IT TOOK Olney Theater board member Jim Petosa "a month of craziness" to do it, but he has pulled off quite a dramatic coup for the summer theater. British actor extraordinaire Ian McKellen will bring his one-man "Acting Shakespeare" show to the Olney June 30 through July 26. The McKellen program will replace "Amadeus."

"We had originally planned to do 'Amadeus,' in part for the importance of the play," says Petosa. "But we were also looking for a performance of stature -- either a 'name' or a non-name who would give us an amazing, attention-getting performance. In one of our meetings, {National Theater general manager and Olney board member} Harry Teeter jokingly said, 'Why don't we get Ian McKellen to recreate Salieri?' {McKellen originated the role in London}. Then he said 'Wait a minute -- I don't think he's busy right now.' As it turned out, Ian -- who did the show at the National Theater for three months in March -- was really taken with the idea of coming back to Washington."

McKellen's visit "puts us in a different league than we're used to operating in," says Olney spokeswoman Melissa Collins. "But this theater lends itself beautifully to his kind of show -- it's so relaxed and informal." Petosa says McKellen will be staying at the Olney's actors residence, a big white farmhouse next to the theater. "All the young actors are climbing the walls with excitement."

Doctor's orders: After hearing his doctor's warning about exhaustion and a pre-ulcerous condition, actor/playwright T.J. Edwards withdrew from the the cast of "As Is" at the Studio Theater. Edwards has been replaced by Michael Wells, who had a lead role in the "Slab Boys" trilogy at Studio.

Edwards has had a full plate of late: Along with playing one of the leads in "As Is" and working in his rent-paying position as a waiter at American Cafe on Capitol Hill, Edwards has been readying his own new play, "National Defense" for its June 17 opening at Woolly Mammoth Theater; his "New York Mets," which recently won the Helen Hayes Award for best new play, was part of Woolly Mammoth's successful three-play repertory season last year. "As Is," meanwhile, has been extended through July 19.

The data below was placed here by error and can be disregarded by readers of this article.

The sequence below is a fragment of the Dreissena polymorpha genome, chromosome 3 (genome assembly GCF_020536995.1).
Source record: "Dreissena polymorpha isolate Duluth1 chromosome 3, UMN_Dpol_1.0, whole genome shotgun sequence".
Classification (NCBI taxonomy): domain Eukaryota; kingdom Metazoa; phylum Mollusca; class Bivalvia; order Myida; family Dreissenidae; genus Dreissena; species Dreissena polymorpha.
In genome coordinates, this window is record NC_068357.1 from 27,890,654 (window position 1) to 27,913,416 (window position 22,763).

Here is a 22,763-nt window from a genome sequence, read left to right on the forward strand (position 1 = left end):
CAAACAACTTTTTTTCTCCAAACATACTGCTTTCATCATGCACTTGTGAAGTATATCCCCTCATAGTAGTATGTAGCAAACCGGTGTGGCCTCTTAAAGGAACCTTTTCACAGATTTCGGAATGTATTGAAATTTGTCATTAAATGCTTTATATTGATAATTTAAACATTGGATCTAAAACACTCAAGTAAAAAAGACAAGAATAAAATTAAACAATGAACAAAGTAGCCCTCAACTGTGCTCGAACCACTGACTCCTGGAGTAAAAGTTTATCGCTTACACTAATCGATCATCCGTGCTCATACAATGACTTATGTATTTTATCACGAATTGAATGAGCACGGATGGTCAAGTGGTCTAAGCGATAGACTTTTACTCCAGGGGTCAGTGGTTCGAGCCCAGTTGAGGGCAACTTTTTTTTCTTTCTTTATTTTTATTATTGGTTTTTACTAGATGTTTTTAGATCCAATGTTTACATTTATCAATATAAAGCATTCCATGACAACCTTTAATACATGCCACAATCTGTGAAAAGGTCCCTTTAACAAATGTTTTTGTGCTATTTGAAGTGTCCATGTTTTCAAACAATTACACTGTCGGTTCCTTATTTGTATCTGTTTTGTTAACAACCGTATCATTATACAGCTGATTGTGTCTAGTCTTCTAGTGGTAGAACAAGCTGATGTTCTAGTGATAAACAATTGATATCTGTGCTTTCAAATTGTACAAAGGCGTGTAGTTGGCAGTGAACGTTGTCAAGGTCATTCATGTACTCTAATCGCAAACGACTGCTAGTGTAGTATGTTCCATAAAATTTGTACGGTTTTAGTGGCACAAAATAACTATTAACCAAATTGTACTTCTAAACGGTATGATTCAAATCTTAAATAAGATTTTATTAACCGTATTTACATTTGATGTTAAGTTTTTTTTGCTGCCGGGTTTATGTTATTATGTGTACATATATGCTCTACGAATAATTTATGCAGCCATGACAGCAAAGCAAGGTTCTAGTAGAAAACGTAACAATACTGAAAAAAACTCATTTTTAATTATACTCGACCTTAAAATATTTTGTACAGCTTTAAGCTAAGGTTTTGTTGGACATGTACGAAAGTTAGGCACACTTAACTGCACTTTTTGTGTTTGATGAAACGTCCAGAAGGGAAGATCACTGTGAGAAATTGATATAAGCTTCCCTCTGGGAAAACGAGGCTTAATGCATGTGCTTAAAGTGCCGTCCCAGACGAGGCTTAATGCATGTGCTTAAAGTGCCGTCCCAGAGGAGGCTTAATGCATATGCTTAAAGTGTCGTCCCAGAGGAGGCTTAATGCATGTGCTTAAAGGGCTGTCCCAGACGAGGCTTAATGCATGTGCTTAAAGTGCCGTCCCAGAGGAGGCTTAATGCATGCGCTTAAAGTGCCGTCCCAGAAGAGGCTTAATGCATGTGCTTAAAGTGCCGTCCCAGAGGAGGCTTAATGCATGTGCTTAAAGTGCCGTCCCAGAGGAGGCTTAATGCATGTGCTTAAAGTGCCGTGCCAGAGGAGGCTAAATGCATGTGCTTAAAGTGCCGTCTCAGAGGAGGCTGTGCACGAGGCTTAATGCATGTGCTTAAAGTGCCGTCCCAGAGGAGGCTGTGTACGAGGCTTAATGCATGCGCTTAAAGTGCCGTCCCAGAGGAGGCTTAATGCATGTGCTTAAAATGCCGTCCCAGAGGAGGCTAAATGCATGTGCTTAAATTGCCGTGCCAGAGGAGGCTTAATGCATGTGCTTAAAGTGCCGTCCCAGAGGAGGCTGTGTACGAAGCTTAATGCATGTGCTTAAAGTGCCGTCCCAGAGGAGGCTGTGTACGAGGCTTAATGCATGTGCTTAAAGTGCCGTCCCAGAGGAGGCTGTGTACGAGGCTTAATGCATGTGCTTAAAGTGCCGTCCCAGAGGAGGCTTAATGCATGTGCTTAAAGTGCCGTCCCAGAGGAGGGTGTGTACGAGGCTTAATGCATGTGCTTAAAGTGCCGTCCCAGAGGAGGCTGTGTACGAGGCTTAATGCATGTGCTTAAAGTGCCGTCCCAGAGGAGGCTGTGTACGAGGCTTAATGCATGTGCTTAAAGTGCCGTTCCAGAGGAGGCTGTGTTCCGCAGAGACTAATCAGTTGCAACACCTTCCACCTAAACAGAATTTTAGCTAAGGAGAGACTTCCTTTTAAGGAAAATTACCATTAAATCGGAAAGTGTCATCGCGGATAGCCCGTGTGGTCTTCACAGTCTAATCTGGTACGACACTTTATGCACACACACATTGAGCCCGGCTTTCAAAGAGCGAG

Dream On: The globetrotting musical "Dreamgirls," which plays the Warner Theater next Wednesday through June 14, comes to Washington fresh from five weeks in Paris. Before that, the flashy Michael Bennett-directed show about a Supremes-style pop-soul trio broke house records during its seven-week stand in Tokyo, where the very American lyrics were simultaneously translated over headphones. The Warner company is the same one that played the National last spring. After Washington, "Dreamgirls" returns to Broadway for a limited run at the Ambassador Theater.

New Kids in Town: Get ready to welcome the Potomac Theater Project, which is moving into the area this summer. Formerly known as the New York Theater Studio, the 10-year-old troupe will introduce itself in August at the Castle Arts Center with repertory of Howard Barker's "No End of Blame" and Daniel Berrigan's "Trial of the Catonsville Nine."

"In a sense, it's a homecoming," says Cheryl Faraone, who shares the directing with James Petosa and Richard Romagnoli. All re graduates of Catholic University and have worked with most of the area's theaters. "We became increasingly dissatisfied with producing conditions in New York," says Faraone, explaining the relocation. "A lot of it had to do with real estate, and what we perceived as a dwindling audience for serious theater. And Washington seems to be a burgeoning city for the arts."

After its summer residency at the Castle, the troupe will have to face up to Washington real estate realities when looking for a permanent home. The Potomac Theater Project will operate under the terms of a Small Professional Theater contract with Actors Equity Association. Call 277-6121.

Bulletin Board: A big-bucks, Broadway-bound revival of "Cabaret" opens a four-week run at the Kennedy Center Opera House September 9. Joel Grey will reprise his role as the M.C.; Alyson Reed is cast as divinely decadent Sally Bowles . . . And "Tango Argentino," which played the Warner last fall, comes to the Kennedy Center Opera House July 8 through 18; the "Tango" team's new show "Flamenco Puro" stamps into the Warner November 10 . . . Worthy Cause Dep't.: Smallbeer Theater Company's Monday night benefit for Ernie Joselovitz's Playwrights Unit will feature a cash-bar reception and staged readings of "Advice to the Players" and "The Love Talker," two intriguing one-acts developed at the Unit. It's at New Playwrights' Theater at 7, minimum donation $10. Call 667-3623 . . . The Javarama, which, we are told, is "patron to the arts of the imagination and serves coffee," is presenting "Love: A Festival of Innocence and Experience," Friday and Saturday, starting at 9:30 p.m. You name it, they got it: poetry, storytelling, synthesizer sampling, reggae and ritual. The out-there event will cost you four bucks. Call 797-7262 . . . Free performances of the original docudrama "Quilting" (not to be confused with the musical "Quilters") will be given Saturday (8 p.m.) and Sunday (3 p.m.) at the Hall of Musical Instruments at the National Museum of American History. Written by Eleanor Traylor, "Quilting" is a patchwork of 18th-century writings about the early U.S. from African-Americans, European settlers and Native Americans, and it's part of the museum's "American Sampler Festival." Call 357-4176 for reservations . . . Theater bargain of the week: comic magicians Penn & Teller are selling their "Mofo Knows" T-shirts at two for $10. The performers themselves hawk the shirts (which are an inside joke for those who have seen the show) in the Center Stage lobby after the performance . . .